It’s not odd for me to be reading multiple books at once. My dream day includes being able to read for hours without being interrupted. BUT, here are some I’m reading right now: 


1. How to Fight Racism - Jemar Tisby 

2. Becoming Brave - Brenda Salter McNeil 

3. The Deeply Formed Life - Rich Villodas 

4. Homegoing - Yaa Gyasi 


To the kids: For Christmas, we got the “Children of God Storybook Bible” by Archbishop Desmond Tutu. It is beautifully written, and illustrated by a diverse group of illustrators and gives a variety of visual takes on different stories from the Bible. 


4. You often talk about the importance of maintaining a posture of cultural humility and pursuing mentorship. I love how podcasts are so accessible in expanding our learning and views from different perspectives during the time of Covid. Can you highlight the voices of women of color and particular episodes for listening at home?


Yes! Love this question. A few podcasts that I love that specifically feature women of color are: 


1. Truth’s Table (a group of 3 phenomenal Black women that talk about issues surrounding the Church, theology and culture). 

2. Someday is Here (hosted by Vivian Mabuni, who interviews Asian American women about their ethnic journey and how they engage in the world - I’m on Season 2). 

3. Jesus and Joloff (Luvvie & Yvonne are both HILARIOUS but also deep. They talk about a wide scope of things but always entertaining). 

4. A new podcast coming out called “Disruptive Peacemakers” hosted by John Williams and Erin Takeuchi will feature the voices of Women of Color in their first season. My interview is in Season 1.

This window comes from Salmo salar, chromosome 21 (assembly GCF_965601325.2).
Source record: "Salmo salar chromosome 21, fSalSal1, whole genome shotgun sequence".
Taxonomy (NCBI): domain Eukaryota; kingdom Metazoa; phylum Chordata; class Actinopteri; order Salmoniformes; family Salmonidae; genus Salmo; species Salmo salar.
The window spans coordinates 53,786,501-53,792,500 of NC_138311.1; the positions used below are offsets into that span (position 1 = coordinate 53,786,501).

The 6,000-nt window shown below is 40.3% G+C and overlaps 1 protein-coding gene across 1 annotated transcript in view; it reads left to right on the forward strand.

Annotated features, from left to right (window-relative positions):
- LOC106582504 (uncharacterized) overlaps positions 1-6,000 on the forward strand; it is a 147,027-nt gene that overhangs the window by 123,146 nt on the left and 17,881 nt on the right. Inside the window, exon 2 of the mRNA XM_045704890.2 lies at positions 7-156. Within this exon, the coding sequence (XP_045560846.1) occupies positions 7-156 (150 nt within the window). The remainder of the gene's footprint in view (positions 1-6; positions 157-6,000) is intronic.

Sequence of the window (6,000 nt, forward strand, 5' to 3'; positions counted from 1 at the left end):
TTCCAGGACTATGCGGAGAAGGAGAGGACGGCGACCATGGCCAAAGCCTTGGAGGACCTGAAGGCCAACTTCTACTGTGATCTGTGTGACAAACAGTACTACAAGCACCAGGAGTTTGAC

5. What role does conscious consumerism play in racial and social justice? What is a material item that you own which has significance to you?


Not to do a shameless plug here, but I treasure our F+S items. One because of our personal connection to you, Molly, but also because of the connection that you form for us to the women who are behind each product. There is a real person and a real family and a real story behind each product that is carefully crafted and you have done an amazing job of helping us feel connected to each person’s story. When I see our beautiful “Sunset Pillow” on our armchair, I know the story behind where that came from and how the pillow was made. 


Coming from a family that owned a small business growing up, I know how much big box stores and mass production can hinder the advancement of those on the margins. It’s hard to compete with convenience, but it takes an intentional shift in our mindset to remember that there are real people and real livelihoods that are affected by our choices. Our earth is deteriorating, people are being exploited and people of color and the poor are the ones most impacted by this. 


I have a long way to go in living a more ‘conscious consumer’ lifestyle, but Molly, I’ve learned so much from F+S and from getting an up close and personal view of how you and your family live it out! I’m grateful for the way you live out your commitment to a more just world in your daily life! 


A very special thank you to Susie Gamez.

Susie lives with her husband, Marcos Gamez, and four children in Los Angeles.

Follow along with her at:


Journal entry contains links to books from Semicolon, a Black woman-owned bookstore and gallery space in Chicago.  You can purchase books online through bookshop.org/shop/semicolon